> lighting, installed in McDougall's lab between 1920 and 1938, helped the
    > later rats, and the other labs were also better lit.

    Perhaps, but it does seem like you're grasping at straws here.

    > > Acquired traits have often been observed to pass
    > > throughout a species with no known means of direct transfer from
    > > to individual. For instance, in England in the 20s a small bird known
    > > the blue tit learned to open milk bottles at doorsteps. When one bird
    > > learned the trick, others in the area learned it by simple imitation.
    > > the blue tit doesn't fly more than a few miles, and this habit spread to
    > > several widely disparate areas in England by 1935 and continued popping
    > > in faraway places throughout the forties, including Scandinavia and
    > > The habit appeared independently at least 89 times in the British Isles,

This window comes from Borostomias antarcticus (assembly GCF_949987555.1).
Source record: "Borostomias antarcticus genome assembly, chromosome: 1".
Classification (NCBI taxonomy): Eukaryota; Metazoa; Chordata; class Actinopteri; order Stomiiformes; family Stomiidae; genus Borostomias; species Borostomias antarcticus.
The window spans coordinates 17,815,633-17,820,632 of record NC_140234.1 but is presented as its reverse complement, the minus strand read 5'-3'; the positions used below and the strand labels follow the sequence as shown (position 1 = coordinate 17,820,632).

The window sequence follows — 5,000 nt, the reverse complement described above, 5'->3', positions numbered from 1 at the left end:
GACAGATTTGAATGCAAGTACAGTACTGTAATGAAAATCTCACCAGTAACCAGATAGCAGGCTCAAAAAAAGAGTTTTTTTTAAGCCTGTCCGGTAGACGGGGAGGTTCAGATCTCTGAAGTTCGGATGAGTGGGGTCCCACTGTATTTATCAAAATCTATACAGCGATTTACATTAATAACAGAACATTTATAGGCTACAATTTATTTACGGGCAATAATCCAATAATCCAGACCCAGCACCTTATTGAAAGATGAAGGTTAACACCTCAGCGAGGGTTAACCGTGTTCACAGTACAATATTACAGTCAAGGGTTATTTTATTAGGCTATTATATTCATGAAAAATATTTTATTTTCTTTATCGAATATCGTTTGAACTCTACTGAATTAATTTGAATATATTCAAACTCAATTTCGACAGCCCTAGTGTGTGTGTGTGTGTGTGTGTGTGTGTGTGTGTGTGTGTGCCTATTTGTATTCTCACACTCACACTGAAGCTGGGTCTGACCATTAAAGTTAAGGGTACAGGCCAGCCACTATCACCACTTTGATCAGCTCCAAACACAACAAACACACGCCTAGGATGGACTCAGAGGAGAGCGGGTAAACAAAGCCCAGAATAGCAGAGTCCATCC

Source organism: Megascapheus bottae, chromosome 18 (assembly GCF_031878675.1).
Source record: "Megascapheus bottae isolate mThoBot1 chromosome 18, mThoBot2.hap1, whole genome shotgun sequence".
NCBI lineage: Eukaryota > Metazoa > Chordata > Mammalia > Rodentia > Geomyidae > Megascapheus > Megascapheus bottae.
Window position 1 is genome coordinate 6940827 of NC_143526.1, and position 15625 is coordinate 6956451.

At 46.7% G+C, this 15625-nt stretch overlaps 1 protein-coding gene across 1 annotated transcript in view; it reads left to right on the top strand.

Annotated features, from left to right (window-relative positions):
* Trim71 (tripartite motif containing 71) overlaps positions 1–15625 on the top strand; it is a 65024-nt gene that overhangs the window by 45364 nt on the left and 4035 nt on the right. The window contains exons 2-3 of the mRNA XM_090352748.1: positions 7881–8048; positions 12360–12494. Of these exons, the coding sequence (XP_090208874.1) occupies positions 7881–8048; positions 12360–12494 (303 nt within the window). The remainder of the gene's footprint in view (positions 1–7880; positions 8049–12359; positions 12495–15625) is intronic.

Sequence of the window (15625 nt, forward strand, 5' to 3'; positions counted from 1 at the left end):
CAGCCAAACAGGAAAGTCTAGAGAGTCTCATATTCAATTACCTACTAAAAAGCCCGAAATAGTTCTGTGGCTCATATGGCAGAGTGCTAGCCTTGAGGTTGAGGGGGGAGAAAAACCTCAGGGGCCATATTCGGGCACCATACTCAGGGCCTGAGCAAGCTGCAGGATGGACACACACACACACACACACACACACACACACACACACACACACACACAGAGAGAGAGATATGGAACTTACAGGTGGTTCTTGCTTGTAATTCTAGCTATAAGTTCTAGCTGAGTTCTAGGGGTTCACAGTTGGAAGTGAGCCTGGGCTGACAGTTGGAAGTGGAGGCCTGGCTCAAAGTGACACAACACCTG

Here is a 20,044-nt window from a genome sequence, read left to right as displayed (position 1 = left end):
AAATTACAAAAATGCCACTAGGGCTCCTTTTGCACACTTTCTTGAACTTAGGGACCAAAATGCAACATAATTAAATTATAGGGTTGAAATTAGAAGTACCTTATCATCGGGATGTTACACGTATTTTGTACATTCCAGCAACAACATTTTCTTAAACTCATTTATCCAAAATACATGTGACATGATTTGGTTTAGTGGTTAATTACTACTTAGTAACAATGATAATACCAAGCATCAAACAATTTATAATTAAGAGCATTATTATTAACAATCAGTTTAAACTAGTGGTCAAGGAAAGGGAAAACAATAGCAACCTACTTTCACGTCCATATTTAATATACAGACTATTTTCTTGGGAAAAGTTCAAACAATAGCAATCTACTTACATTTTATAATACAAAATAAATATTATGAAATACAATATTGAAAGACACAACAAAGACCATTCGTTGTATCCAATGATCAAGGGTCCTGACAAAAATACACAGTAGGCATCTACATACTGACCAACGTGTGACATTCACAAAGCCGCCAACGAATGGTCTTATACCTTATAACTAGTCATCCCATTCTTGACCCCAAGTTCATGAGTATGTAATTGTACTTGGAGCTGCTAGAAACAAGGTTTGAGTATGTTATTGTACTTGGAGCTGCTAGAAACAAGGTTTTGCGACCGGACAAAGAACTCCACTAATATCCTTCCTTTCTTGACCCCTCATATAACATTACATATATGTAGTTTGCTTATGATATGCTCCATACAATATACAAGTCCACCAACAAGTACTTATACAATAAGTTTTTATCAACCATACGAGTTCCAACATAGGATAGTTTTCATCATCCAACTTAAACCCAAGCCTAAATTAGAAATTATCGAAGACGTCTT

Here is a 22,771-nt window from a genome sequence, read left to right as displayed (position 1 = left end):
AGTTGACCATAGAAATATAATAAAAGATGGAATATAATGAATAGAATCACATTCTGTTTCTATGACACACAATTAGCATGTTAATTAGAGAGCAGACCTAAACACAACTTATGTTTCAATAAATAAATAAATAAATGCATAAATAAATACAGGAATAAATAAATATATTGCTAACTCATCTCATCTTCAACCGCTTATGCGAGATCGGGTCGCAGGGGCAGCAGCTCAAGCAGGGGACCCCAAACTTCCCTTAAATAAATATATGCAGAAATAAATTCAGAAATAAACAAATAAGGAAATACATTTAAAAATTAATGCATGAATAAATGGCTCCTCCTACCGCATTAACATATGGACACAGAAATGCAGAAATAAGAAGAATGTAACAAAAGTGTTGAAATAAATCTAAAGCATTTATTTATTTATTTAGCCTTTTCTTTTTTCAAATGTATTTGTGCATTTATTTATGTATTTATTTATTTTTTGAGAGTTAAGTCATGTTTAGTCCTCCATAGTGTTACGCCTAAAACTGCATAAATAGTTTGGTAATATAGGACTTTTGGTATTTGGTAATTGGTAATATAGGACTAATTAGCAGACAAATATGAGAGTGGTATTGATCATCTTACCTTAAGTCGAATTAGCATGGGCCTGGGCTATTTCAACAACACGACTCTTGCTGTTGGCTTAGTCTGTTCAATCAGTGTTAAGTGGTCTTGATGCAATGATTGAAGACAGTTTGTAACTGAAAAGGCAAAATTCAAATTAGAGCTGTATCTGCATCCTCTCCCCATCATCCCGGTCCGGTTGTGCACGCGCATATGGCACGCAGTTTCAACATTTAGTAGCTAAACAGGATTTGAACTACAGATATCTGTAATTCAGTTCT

> > the spread of the habit accelerated as time went on.
    > Why should we think that these appearances were independent, especially
    > as relevant memes might have been passed from neighbor to neighbor?

    The appearances were determined to be independent on the basis of the wide
    spatial divergence involved, far greater than the distance traveled by
    individual birds. There's no way the birds of one area could have
    communicated with those of another.

    Within a given area, we can surmise that the habit spread through imitation.
    But even here I can't see how memes would be involved, since we're dealing
    with birds, after all, not people. It's mimesis, not memetics.

    > > (Fisher and Hinde,
    > > 1949. British Birds 42:347-357.) Milk bottles practically disappeared
    > > Holland during the war, and by the time they returned all the birds that
    > > been opening them before the war could not have survived to see their
    > > return. Yet the habit rapidly returned when the bottles were
    > > in 1947.
    > So what?

    The significance here is that the habit took many years to emerge prior to
    the war when very few birds practiced it. But the habit was
    well-established by 1947 when milk bottles were re-introduced to Holland.